My sympathies lie with Goa and Goans. Goans have been short-changed by Nehru's India. I won't go too much into details of UN Resolution 1541(XV) of the 15th December 1960 as it is beyond my scope to explain it, but I understand that this resolution says: “All peoples have the right to self-determination; by virtue of that right they freely determine their political status and freely pursue their economic, social and cultural development”.  The very next UN Resolution 1542 (XV) 
passed on the same date, includes the territories to which this resolution 1541 ought to apply, and that one includes the territories that came under "Estado da India Portuguesa". India was a signatory to these very same resolutions. Therefore, there ought to have been a plebiscite under the aegis of the UN, to determine:
a) whether Goans wanted to remain with Portugal,
b) whether the Goans wanted to be an independent state
c) whether the Goans wanted to join with India.
Were Goans given a choice in the matter? No, Nehru and Krishna Menon decided for themselves what was good for the Goans. Now wasn't that a despotic and autocratic decision on India's part? It is a bit late in the day to redress the situation even if was possible to do so, but at least people must know and realize what happened. No point, as they say, "to cry over spilt milk".
Harbans Singh:Did you or didn't you desire to be free?
Freedom is a relative concept. Am I free to drive as I please? No, I am constrained by laws and regulations. Am I free to talk as I please? No, again there are rules and constraints regulating what I can say and what I cannot say in public.
Was I free pre 1961? To a certain extent, yes. I was. The only thing I wasn't allowed to talk about was to talk against the Salazarist Govt. As for the rest, yes I was allowed to go to school, my parents were allowed to work, have a house, nobody bothered one, and you could even sleep at nights peacefully in relative safety with the windows open. There was no need for bars on windows as you'd see in the same period in Bombay. The Hindus had their festivals like Ganesh and Diwali, the Muslims had their festivals, and needless to state, the Catholics celebrated theirs with equal aplomb.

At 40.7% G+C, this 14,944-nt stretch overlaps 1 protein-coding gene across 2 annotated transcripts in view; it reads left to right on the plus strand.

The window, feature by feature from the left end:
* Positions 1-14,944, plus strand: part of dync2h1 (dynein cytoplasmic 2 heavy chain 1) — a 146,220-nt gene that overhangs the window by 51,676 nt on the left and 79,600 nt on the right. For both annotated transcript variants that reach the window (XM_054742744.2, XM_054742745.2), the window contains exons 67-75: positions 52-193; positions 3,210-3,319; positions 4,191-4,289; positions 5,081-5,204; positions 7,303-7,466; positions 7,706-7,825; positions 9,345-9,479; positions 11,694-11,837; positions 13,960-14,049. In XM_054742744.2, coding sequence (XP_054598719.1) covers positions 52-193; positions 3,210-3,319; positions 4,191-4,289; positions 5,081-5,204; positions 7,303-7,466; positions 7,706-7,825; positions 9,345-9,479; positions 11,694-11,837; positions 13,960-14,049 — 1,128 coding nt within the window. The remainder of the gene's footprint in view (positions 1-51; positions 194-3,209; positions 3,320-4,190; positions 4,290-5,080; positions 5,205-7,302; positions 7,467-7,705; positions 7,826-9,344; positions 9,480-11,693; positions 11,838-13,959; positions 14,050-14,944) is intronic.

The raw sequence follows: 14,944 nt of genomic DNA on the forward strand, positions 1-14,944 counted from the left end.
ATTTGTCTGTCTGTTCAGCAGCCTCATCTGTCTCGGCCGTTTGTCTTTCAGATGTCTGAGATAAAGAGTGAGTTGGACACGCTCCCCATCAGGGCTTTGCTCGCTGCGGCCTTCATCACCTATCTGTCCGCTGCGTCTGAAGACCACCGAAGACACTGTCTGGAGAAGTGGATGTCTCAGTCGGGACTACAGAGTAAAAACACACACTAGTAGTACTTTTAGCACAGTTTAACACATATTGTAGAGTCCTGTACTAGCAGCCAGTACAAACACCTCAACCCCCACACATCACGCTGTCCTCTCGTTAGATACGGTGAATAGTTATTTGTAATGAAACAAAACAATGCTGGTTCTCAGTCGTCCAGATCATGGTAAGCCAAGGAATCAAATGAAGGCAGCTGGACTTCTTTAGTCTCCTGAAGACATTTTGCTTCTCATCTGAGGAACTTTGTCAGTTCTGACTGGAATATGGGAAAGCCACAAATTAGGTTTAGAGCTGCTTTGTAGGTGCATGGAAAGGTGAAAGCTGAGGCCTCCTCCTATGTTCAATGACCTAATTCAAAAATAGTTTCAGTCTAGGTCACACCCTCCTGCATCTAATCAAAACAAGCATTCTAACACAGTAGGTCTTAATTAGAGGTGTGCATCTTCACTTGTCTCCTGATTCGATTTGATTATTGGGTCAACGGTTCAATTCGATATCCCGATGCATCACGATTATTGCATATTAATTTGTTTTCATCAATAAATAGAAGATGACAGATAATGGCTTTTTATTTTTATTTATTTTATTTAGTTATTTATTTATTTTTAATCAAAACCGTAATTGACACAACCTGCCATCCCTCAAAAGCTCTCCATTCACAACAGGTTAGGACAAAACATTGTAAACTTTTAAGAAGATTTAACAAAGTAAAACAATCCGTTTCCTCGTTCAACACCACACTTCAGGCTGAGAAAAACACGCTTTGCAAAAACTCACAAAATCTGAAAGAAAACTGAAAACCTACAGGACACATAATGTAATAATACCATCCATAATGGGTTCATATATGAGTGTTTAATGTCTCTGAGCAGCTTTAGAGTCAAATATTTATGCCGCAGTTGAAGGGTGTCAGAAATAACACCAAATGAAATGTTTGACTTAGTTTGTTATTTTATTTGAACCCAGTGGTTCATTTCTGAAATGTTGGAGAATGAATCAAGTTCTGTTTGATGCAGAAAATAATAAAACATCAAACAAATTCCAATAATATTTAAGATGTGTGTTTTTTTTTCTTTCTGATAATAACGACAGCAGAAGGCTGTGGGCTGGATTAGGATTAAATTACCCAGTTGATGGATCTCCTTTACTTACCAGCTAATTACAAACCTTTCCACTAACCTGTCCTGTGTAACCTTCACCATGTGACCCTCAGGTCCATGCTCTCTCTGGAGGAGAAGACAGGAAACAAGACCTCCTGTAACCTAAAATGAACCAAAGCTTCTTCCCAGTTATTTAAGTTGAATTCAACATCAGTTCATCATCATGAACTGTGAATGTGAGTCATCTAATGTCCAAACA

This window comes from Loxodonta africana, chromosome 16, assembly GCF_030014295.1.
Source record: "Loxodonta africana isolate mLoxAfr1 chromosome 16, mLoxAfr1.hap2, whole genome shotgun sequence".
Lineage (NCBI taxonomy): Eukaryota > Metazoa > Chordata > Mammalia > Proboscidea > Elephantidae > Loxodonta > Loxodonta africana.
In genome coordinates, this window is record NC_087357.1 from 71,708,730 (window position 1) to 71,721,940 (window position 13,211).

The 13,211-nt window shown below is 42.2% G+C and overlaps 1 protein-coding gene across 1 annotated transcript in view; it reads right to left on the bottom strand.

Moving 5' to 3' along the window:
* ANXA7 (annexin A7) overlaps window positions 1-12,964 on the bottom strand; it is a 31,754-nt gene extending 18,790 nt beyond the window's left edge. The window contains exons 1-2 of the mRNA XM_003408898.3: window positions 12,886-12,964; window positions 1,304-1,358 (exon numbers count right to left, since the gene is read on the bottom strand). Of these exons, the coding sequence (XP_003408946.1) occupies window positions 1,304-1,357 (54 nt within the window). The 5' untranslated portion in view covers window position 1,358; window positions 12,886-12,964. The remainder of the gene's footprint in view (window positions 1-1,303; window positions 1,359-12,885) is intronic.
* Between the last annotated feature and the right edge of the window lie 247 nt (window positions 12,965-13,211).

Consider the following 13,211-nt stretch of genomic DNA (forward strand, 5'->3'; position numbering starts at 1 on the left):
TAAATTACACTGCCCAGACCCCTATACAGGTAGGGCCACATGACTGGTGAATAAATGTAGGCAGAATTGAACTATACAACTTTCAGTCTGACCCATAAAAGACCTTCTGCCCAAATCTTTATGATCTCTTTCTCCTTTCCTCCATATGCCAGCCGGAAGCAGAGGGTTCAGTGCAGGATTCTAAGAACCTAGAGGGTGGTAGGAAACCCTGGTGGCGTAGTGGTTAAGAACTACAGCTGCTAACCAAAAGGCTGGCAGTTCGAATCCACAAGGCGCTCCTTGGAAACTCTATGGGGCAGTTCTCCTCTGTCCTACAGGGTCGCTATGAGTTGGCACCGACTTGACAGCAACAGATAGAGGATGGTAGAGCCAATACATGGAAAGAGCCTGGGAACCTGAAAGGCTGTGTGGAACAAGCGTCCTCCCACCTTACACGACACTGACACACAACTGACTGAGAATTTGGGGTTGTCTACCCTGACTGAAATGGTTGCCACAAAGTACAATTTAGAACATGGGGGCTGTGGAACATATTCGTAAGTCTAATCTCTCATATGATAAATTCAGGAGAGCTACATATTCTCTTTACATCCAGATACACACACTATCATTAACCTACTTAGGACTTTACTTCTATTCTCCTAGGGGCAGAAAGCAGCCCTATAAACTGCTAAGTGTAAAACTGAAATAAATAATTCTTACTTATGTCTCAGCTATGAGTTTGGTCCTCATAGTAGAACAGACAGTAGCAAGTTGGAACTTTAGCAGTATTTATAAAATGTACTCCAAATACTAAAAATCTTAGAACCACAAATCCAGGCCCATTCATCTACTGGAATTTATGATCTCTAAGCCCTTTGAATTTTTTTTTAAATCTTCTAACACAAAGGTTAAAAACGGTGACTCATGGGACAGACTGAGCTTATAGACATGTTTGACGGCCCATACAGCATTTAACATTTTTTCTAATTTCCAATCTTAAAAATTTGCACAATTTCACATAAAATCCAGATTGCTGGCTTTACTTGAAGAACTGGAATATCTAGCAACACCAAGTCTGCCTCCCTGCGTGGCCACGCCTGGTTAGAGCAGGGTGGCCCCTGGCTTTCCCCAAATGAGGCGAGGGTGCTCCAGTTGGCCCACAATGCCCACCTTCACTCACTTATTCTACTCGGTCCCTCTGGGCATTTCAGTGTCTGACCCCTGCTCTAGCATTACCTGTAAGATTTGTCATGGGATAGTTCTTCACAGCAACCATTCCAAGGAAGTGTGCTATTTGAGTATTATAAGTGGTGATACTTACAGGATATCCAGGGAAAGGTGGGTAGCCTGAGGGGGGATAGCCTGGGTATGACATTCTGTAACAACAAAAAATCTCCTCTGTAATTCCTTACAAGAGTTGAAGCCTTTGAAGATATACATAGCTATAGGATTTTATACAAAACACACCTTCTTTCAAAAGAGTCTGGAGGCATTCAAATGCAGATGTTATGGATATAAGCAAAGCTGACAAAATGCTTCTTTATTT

A Portuguese engineer, Hernani Mourão, who had been posted to Goa in early 1961, writes on the supergoa forum (roughly translated here from Portuguese) "I 'lived' the festival of Divali on the streets, all through the night; there was this gigantic thing mounted on a vehicle and together with drums and noise-makers making a deafening noise… small lamps every where… This night, well past midnight, I woke up, got dressed and went on the street. I was staying at Caranzalem and walked, accompanying that magnificent expression of folklore, until Pangim where, at day-break, when light triumphed over darkness, the demons exploded in such a display of fireworks followed by drum-beats in a dialogue so intense and profound that I still hear today, so well it has been ingrained in my mind!" Now, wasn't that freedom?
Goa was one of the few "colonies" that had representation in the "mother" country. According to Froilano de Melo  "In 1945 Froilano (de Melo) was elected once again as a Member of Parliament to represent Goa in Lisbon. Using his superb oratoric skills he worked assiduously to eliminate the discriminatory Acto Colonial of 1930, which made Goans, second class citizens in Goa. In 1950, after a sustained struggle and against many odds and doubters and opposition, even in Goa, he succeeded in obtaining a new Political Statute for Goa. He was the only independent M.P. for the period 1945-49; all the others being members of Salazar's UNIÃO NACIONAL party.".
The above implies that since 1950, Goans were on par with the Portuguese of the "metropole", something that Indians never enjoyed with the British. Even today, if a Goan, Damanense or Diuense born before 19Dec1961 were to apply for Portuguese citizenship, he would get it. (It is a matter of shame that many Indians have obtained Portuguese citizenship by illegally claiming to have been born in one of these territories before 19Dec1961.)
Harbans Singh: I must ask you to define a Goan! Is he or she an Indian or not?
OK. Let's first define who is an Indian. If you consider a person originating from the Indian subcontinent as an Indian, then all the peoples of Pakistan, India, Nepal, Bhutan, Bangladesh, and Sri Lanka are Indians. However, if you consider those people in a country called India as Indians, then only those who occupy the territories created by the British as India at the time of partition, are Indians.